Robert Cox makes an incisive declaration in relation to the significance of civil society when he asserts that, “political space between constituted authority and the people is the terrain on which civil society can be built. A weak and stunted civil society allows free rein to exclusionary politics and covert powers” (1999, 14). Meshed with this there is also a retardation of the directional salience associated with good governance in favour of meeting the fastidious compilation of initiatives for market competitiveness imposed by powerful elites in the global arenas. So important is this manifestation, that globalisation with all of its promises, has devoured the space of domestic ingenuity and local input.

Linked to this global phenomenon is the concept that cultural penetration and assimilation are progressively becoming dynamic forces as once articulated by Antonio Gramsci when he concludes that the ‘historic bloc’ achieved in one arena is subsequently transferred as ‘trans-historic bloc’. This social evolution or unfolding is visible to the extent that the transference of dominant culture in Barbados is paradoxically accommodated in some quarters and rejected in other domains. Michel Foucault makes the assertion that, “it is somewhat arbitrary to try to disassociate the effective practice of freedom by people, the practice of social relations, and the spatial distributions in which they find themselves”(1993, 163). This represents the essence through which in terms of the social reality, globalisation and the cadence of neoliberalism are themselves handicaps to the democratic threshold.

Hence, in Barbados there is a struggle to situate identity into the sphere of geo-politics although this is not consciously understood by the masses. Grasping to what the average Barbadian conceptualises as a form of uniqueness distinct from even regional influence is the identity of the ‘Bajan’. Yet it is this very peculiarity that the ‘Bajan’ pits against prevailing cultural differences either as dismissive tones that require movement away from full expression of cosmopolitan and secular inclination, or the tendency to readily subscribe to full acceptance of the consumerism that comes by way of emerging lifestyles ably facilitated by the processes of globalisation and market liberalisation. This duality on its own does not render demonstrative democracy flawed but engenders the observer to realise that with the neoliberal project making psycho-social in-roads throughout Barbadian society, there is dichotomous appeal whereby the voices are silenced by the lure of consumerism and the overarching compulsions of capitalism.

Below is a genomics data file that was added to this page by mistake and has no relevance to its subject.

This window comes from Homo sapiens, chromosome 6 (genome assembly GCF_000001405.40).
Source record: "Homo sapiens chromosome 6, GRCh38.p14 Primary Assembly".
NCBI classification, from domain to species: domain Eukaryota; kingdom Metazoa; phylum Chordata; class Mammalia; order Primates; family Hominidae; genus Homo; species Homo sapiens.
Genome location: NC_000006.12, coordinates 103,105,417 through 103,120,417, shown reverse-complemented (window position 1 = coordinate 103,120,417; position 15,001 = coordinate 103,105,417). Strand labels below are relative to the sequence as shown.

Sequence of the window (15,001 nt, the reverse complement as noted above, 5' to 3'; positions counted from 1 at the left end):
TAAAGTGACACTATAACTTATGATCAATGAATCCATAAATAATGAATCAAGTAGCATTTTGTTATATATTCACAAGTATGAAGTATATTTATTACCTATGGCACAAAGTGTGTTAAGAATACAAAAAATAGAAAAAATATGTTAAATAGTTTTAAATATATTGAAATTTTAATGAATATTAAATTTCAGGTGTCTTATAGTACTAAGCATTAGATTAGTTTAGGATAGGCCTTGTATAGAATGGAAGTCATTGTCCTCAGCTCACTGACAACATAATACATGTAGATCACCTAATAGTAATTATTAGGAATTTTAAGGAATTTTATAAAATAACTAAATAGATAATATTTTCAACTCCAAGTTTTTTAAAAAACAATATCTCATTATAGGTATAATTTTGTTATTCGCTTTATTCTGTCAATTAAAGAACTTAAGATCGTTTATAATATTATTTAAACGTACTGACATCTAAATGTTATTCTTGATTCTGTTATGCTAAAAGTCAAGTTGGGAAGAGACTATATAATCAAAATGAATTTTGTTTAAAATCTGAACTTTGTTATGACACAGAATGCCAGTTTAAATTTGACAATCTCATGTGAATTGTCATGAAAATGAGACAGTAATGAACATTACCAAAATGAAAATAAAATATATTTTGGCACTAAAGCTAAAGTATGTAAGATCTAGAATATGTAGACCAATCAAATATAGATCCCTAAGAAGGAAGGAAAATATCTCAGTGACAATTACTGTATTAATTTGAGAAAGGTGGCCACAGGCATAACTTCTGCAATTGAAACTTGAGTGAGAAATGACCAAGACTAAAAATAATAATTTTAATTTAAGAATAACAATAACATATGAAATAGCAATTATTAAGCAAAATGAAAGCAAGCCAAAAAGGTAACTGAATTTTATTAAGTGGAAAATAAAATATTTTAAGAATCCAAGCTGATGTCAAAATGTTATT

History reveals that Barbados achieved independent status on November 30th 1966 through an earlier Act of the British Parliament. This year marks its 39th anniversary and there are still questions as to whether Barbados has the confidence for self-determination in a world that appears more complex today. Like the rubric running through western liberal democracies, Barbados boasts of free and fair elections, the extension of constitutional rights to its citizens, and the firm practice of upholding the rule of law. Yet for all these principles that presumably lend to good governance, there are accusations and sentiments vented against governmental entities by the few and less vociferous advocates of ‘demonstrative democracy’.

Contrary to the notion of ‘demonstrative democracy’, there is a real situation in which the actions taken by Barbados in obliging international prerogatives and in satisfying the pronouncements made to justify intent and rationale for policies implemented are producing tones of frustration that can lead to a state of anomie in Barbados. I speak primarily of citizens’ declining ability to influence policy, their obfuscation from making demands for changes at domestic levels, and their ineffectiveness to obtain reasonable degrees of accountability and transparency in governmental affairs from state officials especially in matters of national interest. Citizen participation in the process of self-governance is fundamental to a liberal democracy for which Barbados is. In promoting the importance of an engaged citizenry to the cornerstone of democratic processes, Milton and Rose Friedman argue that, “a free society releases the energies and abilities of people to pursue their own objectives” (1991, 274). In my concurrence, I suggest that such freedoms of expression must redound to the masses in the interest of society’s lure to democracy.

Again it is an important starting point for me to assert my understanding here of the state in terms of theoretical and philosophical explanation combined with the practical aspect that redounds to Barbadians. Former Prime Minister now Sir Lloyd Erskine Sandiford, in a 1990 speech declares that, in Barbados “we have a very strong human rights and civil liberties tradition of which we are very proud”. He goes on to add that, “the philosophy and operational impulse … is one of consensus Government in which the people share as far as possible in the decision-making process” (1991, 3). On the face of it, this statement speaks volumes to the democratic tradition in Barbados although one must question in what ways and to what extent are the ordinary citizens a significant part of the decision-making process when policy is set elsewhere and to the exclusion of the masses.